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Arthur Ochs Sulzberger

William J. Brennan, Jr. Defense of Freedom Award Recipient, 1996

Chairman and Chief Executive Officer, The New York Times Company

Twenty-five years ago this past June, The New York Times was at a vital crossroads in its history: it had begun publishing classified documents that traced the history of the Vietnam War and was asked by the Nixon Administration to cease publication. When the Times refused, the Government brought suit seeking restraint of publication. Fifteen days later, the restraint was lifted by the United States Supreme Court and the documents were in the paper again.

The case was monumentally important to the Times because it put the paper's reputation at stake in opposing the Government, and the decision was a watershed in American constitutional law because it reasserted freedom of the press from Government control.  A principal player in that drama was publisher Arthur Ochs Sulzberger, who, after discussing the issues with the Times' lawyers and editors, courageously decided in favor of publication.

Mr. Sulzberger is currently chairman and chief executive officer of The New York Times Company. Except for service in the U.S. Marine Corps during both World War II and the Korean War, Mr. Sulzberger has spent his entire career in journalism, most of it at the Times.  A graduate of Columbia University, he was a reporter for the Milwaukee Journal from 1953 until 1954, after which he joined the Times' city staff as a reporter, going on to serve as a Times correspondent in its Paris, Rome and London bureaus. Mr. Sulzberger became assistant to the publisher in 1955, and assistant treasurer in 1957.  In 1959 he was elected a director of The New York Times Company.  Mr. Sulzberger became president and publisher in 1963 and chairman and chief executive officer of The New York Times Company in 1973.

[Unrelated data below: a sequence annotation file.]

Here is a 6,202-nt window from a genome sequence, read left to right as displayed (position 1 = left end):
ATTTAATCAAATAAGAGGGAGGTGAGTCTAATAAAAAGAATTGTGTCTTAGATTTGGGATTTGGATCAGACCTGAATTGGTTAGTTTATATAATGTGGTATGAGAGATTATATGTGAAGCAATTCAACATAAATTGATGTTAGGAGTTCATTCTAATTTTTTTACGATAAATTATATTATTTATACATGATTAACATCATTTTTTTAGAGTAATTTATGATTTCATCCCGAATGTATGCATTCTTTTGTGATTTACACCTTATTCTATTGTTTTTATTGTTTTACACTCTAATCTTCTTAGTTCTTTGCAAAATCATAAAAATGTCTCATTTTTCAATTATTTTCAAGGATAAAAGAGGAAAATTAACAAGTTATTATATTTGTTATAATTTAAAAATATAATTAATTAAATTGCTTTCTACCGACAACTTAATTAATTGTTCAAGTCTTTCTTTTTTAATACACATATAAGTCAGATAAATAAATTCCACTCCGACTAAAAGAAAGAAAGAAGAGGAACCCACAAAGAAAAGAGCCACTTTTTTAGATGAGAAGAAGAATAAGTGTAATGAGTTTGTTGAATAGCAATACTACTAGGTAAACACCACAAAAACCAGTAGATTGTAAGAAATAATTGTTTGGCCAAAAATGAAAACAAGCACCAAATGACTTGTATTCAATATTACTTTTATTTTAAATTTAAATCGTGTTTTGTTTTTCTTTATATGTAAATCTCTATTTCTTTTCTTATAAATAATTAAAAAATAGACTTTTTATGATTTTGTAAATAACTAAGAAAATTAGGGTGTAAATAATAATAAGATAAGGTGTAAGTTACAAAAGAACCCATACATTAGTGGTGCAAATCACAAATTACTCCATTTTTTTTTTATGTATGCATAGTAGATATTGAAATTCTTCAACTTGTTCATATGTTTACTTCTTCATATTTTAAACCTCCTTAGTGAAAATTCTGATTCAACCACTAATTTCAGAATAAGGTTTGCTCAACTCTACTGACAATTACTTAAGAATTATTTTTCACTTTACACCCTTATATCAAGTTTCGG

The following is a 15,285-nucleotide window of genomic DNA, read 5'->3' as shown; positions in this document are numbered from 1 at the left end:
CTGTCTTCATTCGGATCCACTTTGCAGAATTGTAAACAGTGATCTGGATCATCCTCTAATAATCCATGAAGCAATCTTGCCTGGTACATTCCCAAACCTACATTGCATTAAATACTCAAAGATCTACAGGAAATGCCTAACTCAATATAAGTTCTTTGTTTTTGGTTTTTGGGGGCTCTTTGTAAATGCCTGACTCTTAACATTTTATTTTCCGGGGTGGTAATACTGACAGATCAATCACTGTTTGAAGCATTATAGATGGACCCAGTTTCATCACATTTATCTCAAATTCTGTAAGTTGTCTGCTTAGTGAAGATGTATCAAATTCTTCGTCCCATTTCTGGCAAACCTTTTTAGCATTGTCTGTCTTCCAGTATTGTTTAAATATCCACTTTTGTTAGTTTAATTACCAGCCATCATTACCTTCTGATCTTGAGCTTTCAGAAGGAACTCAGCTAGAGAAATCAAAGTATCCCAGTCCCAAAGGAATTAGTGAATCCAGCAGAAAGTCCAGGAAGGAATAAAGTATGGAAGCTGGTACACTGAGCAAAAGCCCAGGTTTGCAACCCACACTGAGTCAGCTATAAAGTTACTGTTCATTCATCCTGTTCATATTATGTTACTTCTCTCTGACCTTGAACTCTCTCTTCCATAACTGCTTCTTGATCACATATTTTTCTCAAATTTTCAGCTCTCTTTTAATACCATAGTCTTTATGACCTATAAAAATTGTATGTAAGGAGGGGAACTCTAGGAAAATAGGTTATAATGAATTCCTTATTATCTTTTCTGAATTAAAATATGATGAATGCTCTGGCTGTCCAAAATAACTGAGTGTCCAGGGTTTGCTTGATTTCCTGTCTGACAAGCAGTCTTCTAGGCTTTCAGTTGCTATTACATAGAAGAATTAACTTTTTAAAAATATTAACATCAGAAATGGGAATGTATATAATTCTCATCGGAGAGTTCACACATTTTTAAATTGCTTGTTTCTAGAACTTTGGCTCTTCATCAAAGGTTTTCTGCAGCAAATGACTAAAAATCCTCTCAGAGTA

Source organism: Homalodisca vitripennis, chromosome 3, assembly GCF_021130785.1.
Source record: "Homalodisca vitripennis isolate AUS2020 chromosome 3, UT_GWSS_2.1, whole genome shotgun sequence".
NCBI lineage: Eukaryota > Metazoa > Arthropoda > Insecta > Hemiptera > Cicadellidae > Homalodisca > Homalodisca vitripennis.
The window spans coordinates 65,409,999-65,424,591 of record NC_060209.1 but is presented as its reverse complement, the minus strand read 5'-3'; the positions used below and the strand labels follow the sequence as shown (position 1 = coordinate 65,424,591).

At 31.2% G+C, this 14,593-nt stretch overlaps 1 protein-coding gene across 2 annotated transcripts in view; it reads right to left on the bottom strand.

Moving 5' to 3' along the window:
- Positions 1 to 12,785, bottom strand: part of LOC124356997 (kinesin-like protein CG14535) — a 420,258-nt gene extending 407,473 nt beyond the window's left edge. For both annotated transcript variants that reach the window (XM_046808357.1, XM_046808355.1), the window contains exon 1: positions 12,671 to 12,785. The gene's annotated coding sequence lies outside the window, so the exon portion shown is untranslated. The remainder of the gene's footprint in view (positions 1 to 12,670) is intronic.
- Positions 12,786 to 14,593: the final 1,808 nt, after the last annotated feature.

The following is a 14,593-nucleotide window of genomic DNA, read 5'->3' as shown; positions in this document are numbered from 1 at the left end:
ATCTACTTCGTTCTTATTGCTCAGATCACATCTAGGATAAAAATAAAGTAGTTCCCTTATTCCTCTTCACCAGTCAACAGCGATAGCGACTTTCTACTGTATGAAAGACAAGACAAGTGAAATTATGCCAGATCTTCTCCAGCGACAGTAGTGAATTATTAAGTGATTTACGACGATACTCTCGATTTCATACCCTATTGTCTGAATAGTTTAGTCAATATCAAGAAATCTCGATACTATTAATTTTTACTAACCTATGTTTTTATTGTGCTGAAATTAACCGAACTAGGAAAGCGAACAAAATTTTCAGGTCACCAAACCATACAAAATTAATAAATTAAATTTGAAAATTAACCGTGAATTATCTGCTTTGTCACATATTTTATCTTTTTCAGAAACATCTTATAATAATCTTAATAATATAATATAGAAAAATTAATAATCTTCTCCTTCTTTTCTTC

Mr. Sulzberger is chairman of the Board of Trustees of the Metropolitan Museum of Art and Trustee Emeritus of Columbia University.  He has served as a director of the Newspaper Advertising Bureau (and as chairman from 1974 to 1976), a director of the American Newspaper Publishers Association (and as chairman from 1988 to 1989), and a director of the American Press Institute as well as The Associated Press. In 1992, he received the Columbia Journalism Award, the highest honor of the Columbia University School of Journalism.

The New York Times has been managed by Mr. Sulzberger's family since 1896, when his maternal grandfather purchased and rescued it from near bankruptcy.

 
 
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